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AfricaMoney | August 23, 2017

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Mauritius devises new strategic plan to boost image as tourist destination

Mauritius devises new strategic plan to boost image as tourist destination

Mauritius Tourism Minister Michael Sik Yuen highlighted that the Chinese perceive Mauritius as a preferred destination for newlyweds and golfers, with the film industry also homing in on the island for its exotic locales. (Image: Mashada)

Mauritius’ tourism sector is poised for far-reaching changes to boost the island’s image as a tourist destination, Minister of Tourism, Michael Sik Yuen, announced recently.

Michael Sik Yuen asserted that the contribution of the tourism industry to socioeconomic development is high, and as on date, the sector contributes 6.9% of the GDP and supports the creation of approximately 100,000 direct and indirect jobs.

Besides, the Tourism Minister announced that his ministry will make use of expert services to create a new strategic plan for the sector for the period 2016-2020.

Some measures announced by Minister Sik Yuen, which will help to reinvigorate the tourism sector, are to plug gaps in current strategic policies, set up a Strategic Framework, and have recourse to institutional reforms.

Concerning emerging markets, Michael Sik Yuen highlighted that the Chinese perceive Mauritius as a preferred destination for newlyweds and golfers, with the film industry also homing in on the island for its exotic locales.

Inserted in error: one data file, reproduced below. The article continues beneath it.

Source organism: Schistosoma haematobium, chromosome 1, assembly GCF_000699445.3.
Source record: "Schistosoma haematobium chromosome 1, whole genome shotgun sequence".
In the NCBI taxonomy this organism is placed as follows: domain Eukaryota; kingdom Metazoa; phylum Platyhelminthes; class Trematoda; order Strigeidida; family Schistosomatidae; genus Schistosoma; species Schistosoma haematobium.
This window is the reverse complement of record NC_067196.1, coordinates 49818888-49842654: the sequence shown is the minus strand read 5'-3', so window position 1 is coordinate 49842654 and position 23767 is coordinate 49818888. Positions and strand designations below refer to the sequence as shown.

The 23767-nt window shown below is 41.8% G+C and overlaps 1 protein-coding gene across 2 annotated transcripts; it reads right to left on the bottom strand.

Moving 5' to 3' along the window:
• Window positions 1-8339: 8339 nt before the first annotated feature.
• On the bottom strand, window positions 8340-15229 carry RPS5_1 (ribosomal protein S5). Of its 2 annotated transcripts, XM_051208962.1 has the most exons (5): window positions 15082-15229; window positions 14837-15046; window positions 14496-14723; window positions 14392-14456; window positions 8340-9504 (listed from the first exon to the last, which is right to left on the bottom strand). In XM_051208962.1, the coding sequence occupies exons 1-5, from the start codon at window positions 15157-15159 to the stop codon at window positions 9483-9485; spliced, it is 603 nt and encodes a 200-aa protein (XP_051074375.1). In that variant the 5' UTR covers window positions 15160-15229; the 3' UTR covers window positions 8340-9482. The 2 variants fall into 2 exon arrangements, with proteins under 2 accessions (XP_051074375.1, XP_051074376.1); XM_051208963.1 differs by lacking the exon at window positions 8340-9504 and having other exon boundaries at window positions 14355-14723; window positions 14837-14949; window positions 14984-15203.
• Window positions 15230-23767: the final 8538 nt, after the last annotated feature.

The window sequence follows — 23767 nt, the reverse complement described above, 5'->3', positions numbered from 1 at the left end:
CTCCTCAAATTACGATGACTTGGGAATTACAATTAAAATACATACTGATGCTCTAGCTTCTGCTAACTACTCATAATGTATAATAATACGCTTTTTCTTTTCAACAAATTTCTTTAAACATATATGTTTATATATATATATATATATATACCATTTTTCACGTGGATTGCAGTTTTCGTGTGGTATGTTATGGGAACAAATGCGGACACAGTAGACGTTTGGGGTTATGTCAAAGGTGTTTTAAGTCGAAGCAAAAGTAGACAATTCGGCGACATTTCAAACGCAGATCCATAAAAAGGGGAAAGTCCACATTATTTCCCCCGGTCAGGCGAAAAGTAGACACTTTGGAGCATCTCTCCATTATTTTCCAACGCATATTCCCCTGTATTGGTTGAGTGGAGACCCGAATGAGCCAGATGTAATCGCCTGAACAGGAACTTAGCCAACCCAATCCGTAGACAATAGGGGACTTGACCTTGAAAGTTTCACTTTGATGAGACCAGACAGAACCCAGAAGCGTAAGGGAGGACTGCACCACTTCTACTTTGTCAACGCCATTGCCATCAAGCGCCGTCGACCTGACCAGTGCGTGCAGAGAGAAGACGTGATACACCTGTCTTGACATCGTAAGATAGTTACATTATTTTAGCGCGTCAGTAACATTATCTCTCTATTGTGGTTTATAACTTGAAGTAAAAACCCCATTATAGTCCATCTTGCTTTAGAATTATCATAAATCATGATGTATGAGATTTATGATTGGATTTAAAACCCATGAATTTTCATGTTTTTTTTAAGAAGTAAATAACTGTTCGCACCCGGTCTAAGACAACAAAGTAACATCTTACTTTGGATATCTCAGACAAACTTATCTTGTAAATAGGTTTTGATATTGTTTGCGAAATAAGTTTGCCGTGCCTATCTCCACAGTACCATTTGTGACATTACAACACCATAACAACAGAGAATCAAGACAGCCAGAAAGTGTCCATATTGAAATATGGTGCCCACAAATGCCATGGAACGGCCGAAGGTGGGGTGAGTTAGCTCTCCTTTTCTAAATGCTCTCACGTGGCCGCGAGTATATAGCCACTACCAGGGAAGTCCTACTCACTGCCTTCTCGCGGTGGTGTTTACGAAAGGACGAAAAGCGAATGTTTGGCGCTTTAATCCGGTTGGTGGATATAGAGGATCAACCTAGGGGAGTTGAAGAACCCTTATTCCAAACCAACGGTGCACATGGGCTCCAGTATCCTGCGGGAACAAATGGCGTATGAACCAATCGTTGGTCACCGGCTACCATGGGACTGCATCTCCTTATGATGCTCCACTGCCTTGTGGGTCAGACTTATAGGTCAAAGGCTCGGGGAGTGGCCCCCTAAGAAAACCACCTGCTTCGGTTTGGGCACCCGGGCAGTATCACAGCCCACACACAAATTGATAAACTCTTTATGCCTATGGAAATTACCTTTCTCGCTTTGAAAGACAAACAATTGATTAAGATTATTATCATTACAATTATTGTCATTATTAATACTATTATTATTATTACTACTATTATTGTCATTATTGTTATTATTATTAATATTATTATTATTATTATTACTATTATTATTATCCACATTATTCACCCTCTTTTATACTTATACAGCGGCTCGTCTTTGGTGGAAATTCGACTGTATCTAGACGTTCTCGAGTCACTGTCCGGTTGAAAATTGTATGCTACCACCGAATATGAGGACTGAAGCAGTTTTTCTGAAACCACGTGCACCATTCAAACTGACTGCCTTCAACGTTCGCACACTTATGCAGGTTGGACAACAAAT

It may be noted that for the period January to May 2014, the island received 430,252 footfalls with 26,965 tourist arrivals hailing from China.

As regards India, Mauritius’ received 25,460 tourists from the country and is particularly targeting event tourism (or the MICE – meetings, incentives, conferences and exhibitions – segment) to attract more Indians to the island nation.

The minister mentioned that the Mauritius Tourism Promotion Authority (MTPA) is presently carrying out a strategy targeting African tourists coming from countries known for strong economic growth such as Kenya, Malawi, Gabon, Namibia and Nigeria.

“This strategy, combined with exploiting new markets such as the Scandinavian countries and Gulf Council Countries, will accelerate the process of diversification of our existing markets,” he concluded.

However, even as the image of Mauritius as a tourism destination is sought to be boosted, ethical tourism in the island economy is reeling under the shadow of the country’s leading role in supplying monkeys to the global research industry.

Just this week, the BUAV Save our Monkeys campaign has launched a tourism awareness project addressing the plight of the long-tailed macaque in Mauritius.

The campaigning organisation has released an eye-catching visual with the byline ‘Mauritius – it’s no holiday for the monkeys’ and has written to major travel and tour operators requesting they make representation to the Mauritius government, as well as the Mauritius Tourism Promotion Authority (MTPA).

Established in 1898, the British Union for the Abolition of Vivisection (BUAV) is the world’s leading single-issue organisation campaigning against animal experiments.

Mauritius exports up to 10,000 monkeys a year to laboratories around the world and is the world’s second largest exporter of monkeys, according to data compiled by the BUAV under its Save our Monkeys project.

As ethical tourism is becoming more important to holidaymakers and the tourist industry, and can be a key concern for travellers when choosing a holiday location, Mauritius must say no to monkey business as it revamps its overall image as a tourism destination of choice.

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